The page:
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Democrats and Republicans were at loggerheads in April over whether to sandwich more funding for hospitals and testing with dollars for the Paycheck Protection Program as money ran out for the federal small business loan program.
Sen. Joni Ernst, R-Iowa pivoted in messaging, initially criticizing efforts to include any add-ons to replenish the Paycheck Protection Program, but later said she pushed for hospital and COVID-19 testing that was included in replenishing the PPE funds.
The Iowa Democratic Party claims in its 2020 campaign against U.S. Sen. Joni Ernst, R-Iowa, that Ernst reversed her support for a coronavirus relief plan 3.5, which offered nearly half a trillion dollars for small businesses, hospitals and testing.
The Iowa Democratic Party claimed in the headline of an April 21 statement that Ernst opposed funding for hospitals and COVID-19 testing for weeks before $75 billion to reimburse health-care providers and $25 billion for COVID-19 diagnostic testing was included in an interim coronavirus relief bill passed by the Senate April 21 and signed by President Trump April 24. It’s a claim Democrats have continued to make against Ernst.
Both Republicans and Democrats blocked interim economic relief packages proposed by the other party in April before the final half-a-trillion-dollar package cleared the Senate. The Republicans’ proposal would’ve solely funded the quickly depleted Paycheck Protection Program, a loan program created by the Coronavirus Aid, Relief, and Economic Security Act and launched April 4 for businesses that keep employees on their payroll. Democrats pushed for a $500-billion-dollar-plus aid package with Paycheck Protection Program funds as well as $100 billion for hospitals and $150 billion for state and local government, of which some of the hospital funds made it into the final deal.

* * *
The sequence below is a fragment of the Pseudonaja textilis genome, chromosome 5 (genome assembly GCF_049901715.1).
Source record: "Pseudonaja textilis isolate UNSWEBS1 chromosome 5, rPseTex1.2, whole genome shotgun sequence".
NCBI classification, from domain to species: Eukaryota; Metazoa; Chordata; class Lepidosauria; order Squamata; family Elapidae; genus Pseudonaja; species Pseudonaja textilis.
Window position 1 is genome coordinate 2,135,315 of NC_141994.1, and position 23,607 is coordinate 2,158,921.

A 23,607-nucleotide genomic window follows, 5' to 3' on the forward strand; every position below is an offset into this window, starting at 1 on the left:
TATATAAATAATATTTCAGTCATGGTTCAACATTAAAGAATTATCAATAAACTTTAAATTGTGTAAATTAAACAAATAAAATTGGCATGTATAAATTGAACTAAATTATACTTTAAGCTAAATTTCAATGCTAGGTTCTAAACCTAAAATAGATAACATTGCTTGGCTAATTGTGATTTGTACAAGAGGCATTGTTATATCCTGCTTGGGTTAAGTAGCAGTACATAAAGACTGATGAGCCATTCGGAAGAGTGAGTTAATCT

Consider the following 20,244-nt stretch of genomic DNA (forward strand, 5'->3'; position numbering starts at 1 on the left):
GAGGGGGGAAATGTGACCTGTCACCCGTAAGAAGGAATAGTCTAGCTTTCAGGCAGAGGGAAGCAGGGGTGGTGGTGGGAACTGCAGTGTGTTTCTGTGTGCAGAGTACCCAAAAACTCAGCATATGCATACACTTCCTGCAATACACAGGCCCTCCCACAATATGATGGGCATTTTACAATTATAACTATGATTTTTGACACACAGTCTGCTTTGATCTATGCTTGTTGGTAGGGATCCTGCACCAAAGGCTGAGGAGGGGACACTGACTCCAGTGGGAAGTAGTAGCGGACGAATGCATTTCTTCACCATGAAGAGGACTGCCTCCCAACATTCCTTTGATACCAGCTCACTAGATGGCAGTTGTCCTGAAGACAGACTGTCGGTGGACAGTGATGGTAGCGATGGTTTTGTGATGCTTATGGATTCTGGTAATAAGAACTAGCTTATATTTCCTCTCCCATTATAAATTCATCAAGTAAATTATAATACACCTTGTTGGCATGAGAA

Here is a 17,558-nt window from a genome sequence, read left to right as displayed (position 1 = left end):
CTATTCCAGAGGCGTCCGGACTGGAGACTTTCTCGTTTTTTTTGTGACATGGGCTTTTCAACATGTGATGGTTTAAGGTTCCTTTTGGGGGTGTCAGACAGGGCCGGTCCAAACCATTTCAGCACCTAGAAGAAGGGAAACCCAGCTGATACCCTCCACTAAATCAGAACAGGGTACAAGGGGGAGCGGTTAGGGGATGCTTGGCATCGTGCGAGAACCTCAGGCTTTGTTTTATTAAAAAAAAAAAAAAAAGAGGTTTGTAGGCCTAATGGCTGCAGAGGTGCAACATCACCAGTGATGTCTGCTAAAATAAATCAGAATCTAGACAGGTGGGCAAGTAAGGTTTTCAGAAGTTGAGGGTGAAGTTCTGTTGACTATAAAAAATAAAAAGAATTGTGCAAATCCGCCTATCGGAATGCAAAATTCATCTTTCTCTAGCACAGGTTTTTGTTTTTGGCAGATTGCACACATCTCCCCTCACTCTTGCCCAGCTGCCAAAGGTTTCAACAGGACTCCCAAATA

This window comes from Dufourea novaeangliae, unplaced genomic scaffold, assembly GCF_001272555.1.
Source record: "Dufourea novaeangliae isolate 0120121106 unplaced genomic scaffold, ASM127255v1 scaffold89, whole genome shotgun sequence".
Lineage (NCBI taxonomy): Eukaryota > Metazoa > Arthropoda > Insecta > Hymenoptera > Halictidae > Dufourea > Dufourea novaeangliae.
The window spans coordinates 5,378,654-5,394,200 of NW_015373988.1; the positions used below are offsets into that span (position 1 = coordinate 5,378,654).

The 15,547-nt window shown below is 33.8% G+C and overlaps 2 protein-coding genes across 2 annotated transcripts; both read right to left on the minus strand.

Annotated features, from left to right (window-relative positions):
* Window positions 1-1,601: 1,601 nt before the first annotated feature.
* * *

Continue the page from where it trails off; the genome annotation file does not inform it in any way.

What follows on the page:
Iowa Democratic Party Communications Director Jeremy Busch referred in an interview with The Daily Iowan to a series of interviews and public statements Ernst made in April as proof her tune had changed on the expanded relief funding.
As negotiations on refilling the Paycheck Protection Program were ongoing, Ernst said in an April 16 Fox News interview she supported the program and disagreed with House Speaker Nancy Pelosi that Congress should wait.
"We have small businesses that desperately need this funding to keep their employees on payroll. If they can't do that, those employees will go unemployed and that is not the route. So, I do believe that what we had was a narrowly crafted bill to replenish the funds for PPP, but the Democrats wanted to hijack it with unrelated items and additional changes. We have a program that's working, now we need to make sure that it's properly funded."
In an email to the Daily Iowan's PolitiFact Iowa, Ernst’s spokesperson, Brendan Conley, wrote that Ernst’s comment on "unrelated items and additional changes" referred to an early House version of what eventually became the CARES Act, the third relief bill. The version Conley referred to was noted in a March 23 article in the Hill; it didn’t clear the Senate but included funding to curb airline pollution. However, the Paycheck Protection Program launched after that article, on April 3, as part of the $2.2 trillion CARES Act, making it unlikely that the narrowly crafted bill to replenish the funds for PPP referred to the measure that created the loan program.